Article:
What is Ethical Non-Monogamy?

Most societies promote monogamy as the normal, natural, or even moral way people are supposed to engage in relationships. Monogamy is defined by two people getting romantically and sexually involved only with each other – until they break up or death parts them. There are, however, relationship style options available to us beyond monogamy. That’s where ethical non-monogamy comes in.

Ethical non-monogamy is an umbrella term that encompasses the various relationship styles beyond monogamy. They are defined by an mutual agreement and consent from all parties involved. The agreement and consent bit is particularly important in ethical non-monogamy – without it, it would just be cheating. So essentially, ethical non-monogamy is any type of relationship style in which more than two people are involved in a consensual sexual or romantic way.

One subset of ethical non-monogamy that is not discussed in this article is open relationships. Learn more about open relationship rules and definitions here.

Polyamorous Relationships

Perhaps the most infamous ethical non-monogamy style is polyamory. In her seminal work Opening Up: A Guide to Creating and Sustaining Open Relationships, Tristan Taormino succinctly defines polyamorous relationships as “the desire for or the practice of maintaining multiple significant, intimate relationships simultaneously”.

The meaning of polyamorous relationships can however vary for different people. It may encompass many elements: love, friendship, closeness, emotional intimacy, recurring contact, commitment, affection, flirting, romance, desire, erotic contact, sex, and a spiritual connection. Polyamory is deeply rooted in the ideas that it’s unrealistic to expect one person to fulfill all your needs, and that it’s possible to love more than one person.

A polyamorous relationship or marriage may appeal to you if you are looking for more than “just sex” from additional partners. You might choose polyamorous marriage if you have the capacity to love, be emotionally and sexually intimate with, and commit to more than one partner; or you want a variety of sexual or relational dynamics with people of different genders.

There are many types of poly relationships:

  • hierarchical poly (there is a primary relationship and all others are considered secondary to that relationship)
  • multiple primaries or multi-partner groups (AKA polyfidelity)
  • non-hierarchical polyamory (all partners are considered equal)
  • solo polyamory (when a person chooses not to have a primary relationship but has multiple partners)
  • and non-sexual poly (when people are involved in emotional relationships with multiple partners, but without sex).

Polyamorous Relationships vs. Open Relationships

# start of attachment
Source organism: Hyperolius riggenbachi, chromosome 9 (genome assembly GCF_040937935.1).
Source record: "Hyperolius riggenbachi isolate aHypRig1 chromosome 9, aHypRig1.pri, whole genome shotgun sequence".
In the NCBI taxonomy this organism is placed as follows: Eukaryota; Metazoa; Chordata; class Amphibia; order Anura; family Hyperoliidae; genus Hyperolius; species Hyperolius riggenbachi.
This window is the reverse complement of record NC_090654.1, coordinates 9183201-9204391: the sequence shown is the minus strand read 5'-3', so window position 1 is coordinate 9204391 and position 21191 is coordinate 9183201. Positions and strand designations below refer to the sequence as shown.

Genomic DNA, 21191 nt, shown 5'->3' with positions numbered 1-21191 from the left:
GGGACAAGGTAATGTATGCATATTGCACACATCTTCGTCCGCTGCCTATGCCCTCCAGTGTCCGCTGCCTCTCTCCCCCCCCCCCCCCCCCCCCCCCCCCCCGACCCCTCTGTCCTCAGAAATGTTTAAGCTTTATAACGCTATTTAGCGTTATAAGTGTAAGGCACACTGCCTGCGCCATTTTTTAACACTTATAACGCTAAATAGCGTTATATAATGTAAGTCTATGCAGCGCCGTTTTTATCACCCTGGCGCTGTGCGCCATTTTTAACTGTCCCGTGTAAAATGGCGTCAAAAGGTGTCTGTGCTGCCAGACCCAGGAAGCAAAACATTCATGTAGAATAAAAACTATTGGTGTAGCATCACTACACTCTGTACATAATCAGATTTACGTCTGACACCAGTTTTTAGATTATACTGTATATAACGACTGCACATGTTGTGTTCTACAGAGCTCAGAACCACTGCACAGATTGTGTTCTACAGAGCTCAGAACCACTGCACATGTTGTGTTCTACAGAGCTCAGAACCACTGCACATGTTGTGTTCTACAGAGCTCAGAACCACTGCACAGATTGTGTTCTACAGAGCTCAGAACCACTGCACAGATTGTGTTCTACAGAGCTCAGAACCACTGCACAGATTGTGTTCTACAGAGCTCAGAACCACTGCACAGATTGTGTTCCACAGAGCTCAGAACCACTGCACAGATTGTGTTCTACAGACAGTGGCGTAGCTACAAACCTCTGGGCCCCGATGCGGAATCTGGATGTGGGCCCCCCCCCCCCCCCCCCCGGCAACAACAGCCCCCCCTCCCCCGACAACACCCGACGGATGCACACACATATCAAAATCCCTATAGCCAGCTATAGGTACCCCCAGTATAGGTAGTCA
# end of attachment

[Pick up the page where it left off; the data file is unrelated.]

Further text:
When we are looking at polyamorous relationships versus open relationships of other sorts, we can see there are many different options:

  • Partnered non-monogamy is when a committed couple decides to have a relationship that is erotically non-monogamous but is romantically monogamous. In other words, they are emotionally and romantically monogamous with each other, but they have sex with other people. How deeply involved the people in this committed relationship are with others can vary. They can consists of one-time encounters to recurring ones, but  typically they are non-romantic, casual, temporary, and commitment-free trysts. Partnered non-monogamy is a good choice for those who want their primary relationship to remain the priority but want to explore sex and/or BDSM with other people, or if they want to fulfill fantasies like group sex.
  • Swinging – which is also referred to as being part of “the lifestyle” – is partnered non-monogamy, but with a deeper focus on engaging in sexual activity with others as part of a social activity or recreational event. Swinging parties welcome couples or single women to their events, and participants can engage in anything from pure voyeurism to full-on partner swapping. Like partnered non-monogamy, sexual diversity and exploration is the main purpose of this relationship style – not forming deep, emotional attachments with other couples (although, of course, some swinging couples choose to get to know each other outside of the swing club and become good friends).
  • Monogamous/Non-monogamous combinations (AKA mono/non-mono) are another popular form of ethical non-monogamy. Here, a couple adopts a hybrid style of open relationship, with one partner being non-monogamous while the other partner remains monogamous. This style is a good choice if there is one party that wants to explore more and/or different sex with additional partners while the other doesn’t. The mono/non-mono combination can help to accommodate sexual incompatibility or difference between partners. It supports partnerships in which one partner is straight and the other gay/lesbian, bisexual and not bisexual, kinky and non-kinky, sexual and sexless, low libido and high libido, suffering from a sexual dysfunction, or disabled and not disabled.

Pros and Cons of Ethical Non-Monogamy